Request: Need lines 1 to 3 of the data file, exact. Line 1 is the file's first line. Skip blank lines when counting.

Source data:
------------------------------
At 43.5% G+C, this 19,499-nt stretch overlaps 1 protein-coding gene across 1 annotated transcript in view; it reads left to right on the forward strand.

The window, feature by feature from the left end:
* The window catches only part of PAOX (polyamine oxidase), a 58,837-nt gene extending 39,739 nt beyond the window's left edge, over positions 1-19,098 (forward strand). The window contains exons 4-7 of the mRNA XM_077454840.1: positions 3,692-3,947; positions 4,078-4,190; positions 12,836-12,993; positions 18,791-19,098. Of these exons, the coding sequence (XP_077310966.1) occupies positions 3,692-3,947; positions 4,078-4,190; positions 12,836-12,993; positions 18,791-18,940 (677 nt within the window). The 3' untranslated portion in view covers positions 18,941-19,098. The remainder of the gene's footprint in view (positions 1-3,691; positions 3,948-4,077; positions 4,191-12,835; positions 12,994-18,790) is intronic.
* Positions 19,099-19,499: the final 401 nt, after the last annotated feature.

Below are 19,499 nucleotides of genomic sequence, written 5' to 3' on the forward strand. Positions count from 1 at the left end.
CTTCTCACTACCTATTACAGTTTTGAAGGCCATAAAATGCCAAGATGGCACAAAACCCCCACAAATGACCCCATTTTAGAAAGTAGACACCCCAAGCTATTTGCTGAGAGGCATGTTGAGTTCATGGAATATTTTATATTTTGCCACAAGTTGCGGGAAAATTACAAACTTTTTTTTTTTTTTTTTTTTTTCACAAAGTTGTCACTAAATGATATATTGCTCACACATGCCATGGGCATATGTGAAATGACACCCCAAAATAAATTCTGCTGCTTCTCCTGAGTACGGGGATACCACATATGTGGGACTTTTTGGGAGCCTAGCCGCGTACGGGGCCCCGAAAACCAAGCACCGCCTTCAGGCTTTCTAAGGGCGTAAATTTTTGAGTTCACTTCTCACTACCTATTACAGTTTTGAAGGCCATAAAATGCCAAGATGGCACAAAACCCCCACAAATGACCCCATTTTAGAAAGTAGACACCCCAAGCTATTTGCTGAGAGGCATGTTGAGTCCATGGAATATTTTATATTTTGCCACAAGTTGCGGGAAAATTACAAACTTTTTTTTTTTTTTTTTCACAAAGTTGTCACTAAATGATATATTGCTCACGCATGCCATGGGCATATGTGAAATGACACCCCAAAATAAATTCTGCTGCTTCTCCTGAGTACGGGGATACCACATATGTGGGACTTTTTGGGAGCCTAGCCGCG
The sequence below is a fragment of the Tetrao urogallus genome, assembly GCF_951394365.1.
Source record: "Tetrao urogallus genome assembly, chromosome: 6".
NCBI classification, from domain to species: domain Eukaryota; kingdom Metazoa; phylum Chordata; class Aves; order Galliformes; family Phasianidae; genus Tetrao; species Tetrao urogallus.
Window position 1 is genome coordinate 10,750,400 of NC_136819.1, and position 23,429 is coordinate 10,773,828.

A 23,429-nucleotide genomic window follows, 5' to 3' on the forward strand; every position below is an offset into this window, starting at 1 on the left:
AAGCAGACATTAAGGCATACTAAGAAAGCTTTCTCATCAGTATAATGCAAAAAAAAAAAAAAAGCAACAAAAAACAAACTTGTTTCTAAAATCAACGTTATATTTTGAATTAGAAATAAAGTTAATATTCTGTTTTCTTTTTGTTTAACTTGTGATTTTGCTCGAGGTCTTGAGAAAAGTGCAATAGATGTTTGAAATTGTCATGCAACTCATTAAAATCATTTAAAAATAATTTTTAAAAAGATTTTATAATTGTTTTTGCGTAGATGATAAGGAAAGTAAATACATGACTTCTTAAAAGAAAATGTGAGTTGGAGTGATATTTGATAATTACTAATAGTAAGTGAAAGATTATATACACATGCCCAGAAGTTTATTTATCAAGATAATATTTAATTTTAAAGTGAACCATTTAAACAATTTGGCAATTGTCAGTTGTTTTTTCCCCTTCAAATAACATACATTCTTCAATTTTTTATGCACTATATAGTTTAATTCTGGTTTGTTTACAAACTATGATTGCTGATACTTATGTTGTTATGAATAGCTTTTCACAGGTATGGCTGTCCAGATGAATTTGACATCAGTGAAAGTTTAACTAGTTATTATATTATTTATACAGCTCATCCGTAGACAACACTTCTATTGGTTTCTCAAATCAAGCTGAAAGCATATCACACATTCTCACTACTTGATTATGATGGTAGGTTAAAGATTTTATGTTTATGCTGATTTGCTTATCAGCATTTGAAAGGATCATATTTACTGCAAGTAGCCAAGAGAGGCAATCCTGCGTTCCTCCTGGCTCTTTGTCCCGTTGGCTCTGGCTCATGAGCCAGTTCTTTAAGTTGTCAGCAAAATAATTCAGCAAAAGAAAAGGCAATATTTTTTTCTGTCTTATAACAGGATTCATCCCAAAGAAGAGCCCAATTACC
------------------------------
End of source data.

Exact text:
At 43.5% G+C, this 19,499-nt stretch overlaps 1 protein-coding gene across 1 annotated transcript in view; it reads left to right on the forward strand.

The window, feature by feature from the left end:
* The window catches only part of PAOX (polyamine oxidase), a 58,837-nt gene extending 39,739 nt beyond the window's left edge, over positions 1-19,098 (forward strand). The window contains exons 4-7 of the mRNA XM_077454840.1: positions 3,692-3,947; positions 4,078-4,190; positions 12,836-12,993; positions 18,791-19,098. Of these exons, the coding sequence (XP_077310966.1) occupies positions 3,692-3,947; positions 4,078-4,190; positions 12,836-12,993; positions 18,791-18,940 (677 nt within the window). The 3' untranslated portion in view covers positions 18,941-19,098. The remainder of the gene's footprint in view (positions 1-3,691; positions 3,948-4,077; positions 4,191-12,835; positions 12,994-18,790) is intronic.